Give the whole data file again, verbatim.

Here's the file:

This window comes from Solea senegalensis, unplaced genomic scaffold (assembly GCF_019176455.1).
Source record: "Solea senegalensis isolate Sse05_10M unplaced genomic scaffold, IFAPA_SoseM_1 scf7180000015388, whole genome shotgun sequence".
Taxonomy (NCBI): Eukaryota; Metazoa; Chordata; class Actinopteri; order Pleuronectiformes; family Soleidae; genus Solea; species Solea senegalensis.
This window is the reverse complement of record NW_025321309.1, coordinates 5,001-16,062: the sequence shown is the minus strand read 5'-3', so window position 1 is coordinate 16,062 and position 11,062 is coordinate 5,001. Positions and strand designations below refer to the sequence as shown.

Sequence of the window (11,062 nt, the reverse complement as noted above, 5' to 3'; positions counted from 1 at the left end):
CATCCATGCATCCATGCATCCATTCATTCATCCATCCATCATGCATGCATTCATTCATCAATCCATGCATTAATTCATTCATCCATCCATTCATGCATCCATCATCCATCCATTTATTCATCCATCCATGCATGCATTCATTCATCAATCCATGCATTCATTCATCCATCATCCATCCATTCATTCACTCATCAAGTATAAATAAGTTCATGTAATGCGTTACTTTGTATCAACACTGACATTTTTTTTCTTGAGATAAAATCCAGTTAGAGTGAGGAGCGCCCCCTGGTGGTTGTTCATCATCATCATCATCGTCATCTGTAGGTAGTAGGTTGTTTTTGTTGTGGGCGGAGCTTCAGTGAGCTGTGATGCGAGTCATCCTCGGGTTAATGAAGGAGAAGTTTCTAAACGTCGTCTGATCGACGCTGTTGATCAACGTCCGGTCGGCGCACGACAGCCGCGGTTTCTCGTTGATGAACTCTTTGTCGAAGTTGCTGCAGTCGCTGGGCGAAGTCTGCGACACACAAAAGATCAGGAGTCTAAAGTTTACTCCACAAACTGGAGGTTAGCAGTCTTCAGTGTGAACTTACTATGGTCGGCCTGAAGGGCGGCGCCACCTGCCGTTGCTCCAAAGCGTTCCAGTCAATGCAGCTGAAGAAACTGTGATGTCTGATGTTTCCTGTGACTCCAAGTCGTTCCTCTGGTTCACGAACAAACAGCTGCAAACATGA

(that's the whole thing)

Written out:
This window comes from Solea senegalensis, unplaced genomic scaffold (assembly GCF_019176455.1).
Source record: "Solea senegalensis isolate Sse05_10M unplaced genomic scaffold, IFAPA_SoseM_1 scf7180000015388, whole genome shotgun sequence".
Taxonomy (NCBI): Eukaryota; Metazoa; Chordata; class Actinopteri; order Pleuronectiformes; family Soleidae; genus Solea; species Solea senegalensis.
This window is the reverse complement of record NW_025321309.1, coordinates 5,001-16,062: the sequence shown is the minus strand read 5'-3', so window position 1 is coordinate 16,062 and position 11,062 is coordinate 5,001. Positions and strand designations below refer to the sequence as shown.

Sequence of the window (11,062 nt, the reverse complement as noted above, 5' to 3'; positions counted from 1 at the left end):
CATCCATGCATCCATGCATCCATTCATTCATCCATCCATCATGCATGCATTCATTCATCAATCCATGCATTAATTCATTCATCCATCCATTCATGCATCCATCATCCATCCATTTATTCATCCATCCATGCATGCATTCATTCATCAATCCATGCATTCATTCATCCATCATCCATCCATTCATTCACTCATCAAGTATAAATAAGTTCATGTAATGCGTTACTTTGTATCAACACTGACATTTTTTTTCTTGAGATAAAATCCAGTTAGAGTGAGGAGCGCCCCCTGGTGGTTGTTCATCATCATCATCATCGTCATCTGTAGGTAGTAGGTTGTTTTTGTTGTGGGCGGAGCTTCAGTGAGCTGTGATGCGAGTCATCCTCGGGTTAATGAAGGAGAAGTTTCTAAACGTCGTCTGATCGACGCTGTTGATCAACGTCCGGTCGGCGCACGACAGCCGCGGTTTCTCGTTGATGAACTCTTTGTCGAAGTTGCTGCAGTCGCTGGGCGAAGTCTGCGACACACAAAAGATCAGGAGTCTAAAGTTTACTCCACAAACTGGAGGTTAGCAGTCTTCAGTGTGAACTTACTATGGTCGGCCTGAAGGGCGGCGCCACCTGCCGTTGCTCCAAAGCGTTCCAGTCAATGCAGCTGAAGAAACTGTGATGTCTGATGTTTCCTGTGACTCCAAGTCGTTCCTCTGGTTCACGAACAAACAGCTGCAAACATGA